April 29, 2013

Saturday, I began the day sanitizing jugs so that I could rack and apply potassium metabisulfite and sorbate to the “finished” strawberry melomel. But it was not to be. Moving the carboy to the counter-top, I found it bubbling little tiny bubbles once again. So I’m slightly bummed that I didn’t get to start the bottling process (it is still actively bubbling), but happy that the reason is it’s not yet done turning sugar into alcohol!

As for the sweet mead, it bubbled quite aggressively before settling down a bit. Now it is still bubbling quite actively, but the large bubbles from the airlock are separated by a couple of seconds, with the smell changing from the obvious sweetness of honey to a little more of the sulfur/egg smell. Probably will be looking at the pH this weekend to make sure it is in a good range (>3.7) to keep the yeast happy in their sugary-sweet environment. I picked up test strips at the wine supply shop on Saturday afternoon. I have not used them in wine/mead-making before, so it should be interesting. Also picked up a wine-thief. Hopefully it will make gravity testing a little easier.

Sunday afternoon, I began what is not, strictly speaking, fermentation, but is nevertheless a wonderful use of a fig tree (and vodka or gin, and sugar). I made Fig Leaf liquor. For three bottles (750ml), I collected just over 20 fig leaves from branches that I didn’t want fruit from in the first place. Taking a mixture half water, half sugar by volume (for three bottles it was 4.5 cups each), I brought it to a rolling boil and added the rinsed fig leaves. I stirred occasionally, keeping it at the boil for 20 minutes. I then allowed the sugar-fig-leaf-tea to cool. Once sufficiently cooled, I discarded the fig leaves and added the remaining liquid to wine bottles (sticking to the kind that needed no cork; no need to waste a cork when there is no chance of re-fermentation). To each of the three bottles I added 1.5 cups of vodka/gin, then I sealed with screw tops and stored away in a dark place in the basement. A month from now they will be done, and I will take them out of hiding.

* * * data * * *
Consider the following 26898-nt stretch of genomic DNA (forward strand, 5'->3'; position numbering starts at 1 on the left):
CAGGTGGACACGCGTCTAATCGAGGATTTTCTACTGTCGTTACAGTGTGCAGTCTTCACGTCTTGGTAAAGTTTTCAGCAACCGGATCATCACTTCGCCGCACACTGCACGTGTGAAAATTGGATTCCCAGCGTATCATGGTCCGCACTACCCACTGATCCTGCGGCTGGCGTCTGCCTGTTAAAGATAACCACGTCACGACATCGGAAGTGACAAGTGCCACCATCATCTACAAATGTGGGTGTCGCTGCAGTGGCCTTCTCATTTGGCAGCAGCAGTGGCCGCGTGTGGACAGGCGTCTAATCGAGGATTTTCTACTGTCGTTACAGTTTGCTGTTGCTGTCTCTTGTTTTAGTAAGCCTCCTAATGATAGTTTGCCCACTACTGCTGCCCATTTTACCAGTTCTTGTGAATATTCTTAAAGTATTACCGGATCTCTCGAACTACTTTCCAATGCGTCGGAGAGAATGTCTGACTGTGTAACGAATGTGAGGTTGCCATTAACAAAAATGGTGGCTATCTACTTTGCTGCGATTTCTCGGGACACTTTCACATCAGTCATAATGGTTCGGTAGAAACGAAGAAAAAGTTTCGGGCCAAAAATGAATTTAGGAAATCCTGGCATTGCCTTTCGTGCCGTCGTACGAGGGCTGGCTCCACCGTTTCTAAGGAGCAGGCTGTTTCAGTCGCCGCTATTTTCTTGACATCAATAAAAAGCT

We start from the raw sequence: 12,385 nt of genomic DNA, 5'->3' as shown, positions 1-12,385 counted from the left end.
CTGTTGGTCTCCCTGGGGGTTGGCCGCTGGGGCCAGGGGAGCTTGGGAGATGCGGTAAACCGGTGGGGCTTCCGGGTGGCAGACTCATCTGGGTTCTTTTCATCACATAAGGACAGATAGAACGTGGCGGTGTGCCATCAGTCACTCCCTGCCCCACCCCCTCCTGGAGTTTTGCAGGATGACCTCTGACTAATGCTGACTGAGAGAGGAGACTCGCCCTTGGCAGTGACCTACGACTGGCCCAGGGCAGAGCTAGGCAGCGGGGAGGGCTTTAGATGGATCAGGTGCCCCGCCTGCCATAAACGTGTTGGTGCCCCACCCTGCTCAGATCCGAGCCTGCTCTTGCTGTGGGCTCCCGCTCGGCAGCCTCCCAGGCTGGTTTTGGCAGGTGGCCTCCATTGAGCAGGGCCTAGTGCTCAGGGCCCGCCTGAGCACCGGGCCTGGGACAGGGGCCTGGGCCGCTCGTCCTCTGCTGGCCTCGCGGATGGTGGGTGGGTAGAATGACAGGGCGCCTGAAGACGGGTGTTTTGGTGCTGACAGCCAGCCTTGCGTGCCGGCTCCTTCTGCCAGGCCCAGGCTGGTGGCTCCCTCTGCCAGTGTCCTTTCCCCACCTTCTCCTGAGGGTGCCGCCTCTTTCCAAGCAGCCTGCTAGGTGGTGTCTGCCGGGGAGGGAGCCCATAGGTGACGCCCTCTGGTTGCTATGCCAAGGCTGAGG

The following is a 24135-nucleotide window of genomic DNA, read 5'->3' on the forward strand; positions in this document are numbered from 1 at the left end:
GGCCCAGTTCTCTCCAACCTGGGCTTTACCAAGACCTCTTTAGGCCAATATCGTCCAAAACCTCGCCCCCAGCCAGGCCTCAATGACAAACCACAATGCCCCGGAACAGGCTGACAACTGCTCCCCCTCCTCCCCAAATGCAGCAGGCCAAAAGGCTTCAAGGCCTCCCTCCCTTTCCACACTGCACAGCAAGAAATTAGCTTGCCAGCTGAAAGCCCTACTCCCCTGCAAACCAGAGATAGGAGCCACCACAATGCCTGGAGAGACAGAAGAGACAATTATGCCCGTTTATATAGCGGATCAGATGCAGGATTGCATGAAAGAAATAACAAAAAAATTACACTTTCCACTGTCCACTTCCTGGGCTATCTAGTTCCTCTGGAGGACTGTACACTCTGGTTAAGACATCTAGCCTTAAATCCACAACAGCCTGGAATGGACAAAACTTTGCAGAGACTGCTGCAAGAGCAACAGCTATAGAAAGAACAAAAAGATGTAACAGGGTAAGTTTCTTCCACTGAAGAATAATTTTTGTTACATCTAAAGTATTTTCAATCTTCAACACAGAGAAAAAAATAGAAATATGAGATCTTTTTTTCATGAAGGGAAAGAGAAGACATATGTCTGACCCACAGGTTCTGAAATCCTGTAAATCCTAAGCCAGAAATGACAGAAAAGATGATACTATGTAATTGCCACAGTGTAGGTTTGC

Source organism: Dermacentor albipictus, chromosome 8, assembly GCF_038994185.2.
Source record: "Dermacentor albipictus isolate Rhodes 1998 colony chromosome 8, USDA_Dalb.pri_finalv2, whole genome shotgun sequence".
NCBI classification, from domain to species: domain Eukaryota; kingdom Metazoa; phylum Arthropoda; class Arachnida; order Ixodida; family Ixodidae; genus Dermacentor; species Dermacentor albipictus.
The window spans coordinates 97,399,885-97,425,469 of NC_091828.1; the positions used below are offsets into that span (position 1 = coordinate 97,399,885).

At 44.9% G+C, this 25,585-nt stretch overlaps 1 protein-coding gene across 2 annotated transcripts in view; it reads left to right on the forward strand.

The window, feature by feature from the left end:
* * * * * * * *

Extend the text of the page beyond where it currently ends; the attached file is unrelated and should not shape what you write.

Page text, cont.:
The original inspiration for the drink called for gin, and I used vodka instead last fall. Still was wonderful. The three bottles I made this weekend are each unique, to test the difference the alcohol makes to the flavor. To one I added gin, another vodka, and the last received half and half (3/4 cup each of gin and vodka). Not as high quality vodka as what I used last year, nor a high quality gin. But hopefully good enough for this application. Last year’s batch was made with the last leaves on the tree as cold descended, but this batch will have been made with newly green leaves. So I hope to see if there is any difference in the end result based on the timing of leaf “harvest”.

And I still have to get my next braggot under-way. All the ingredients sit on my supply shelf just waiting to be put into action. Things have simply been too busy to perform the initial steps.

About George

I'm interested in theology, languages, translation and various sorts of fermentation.
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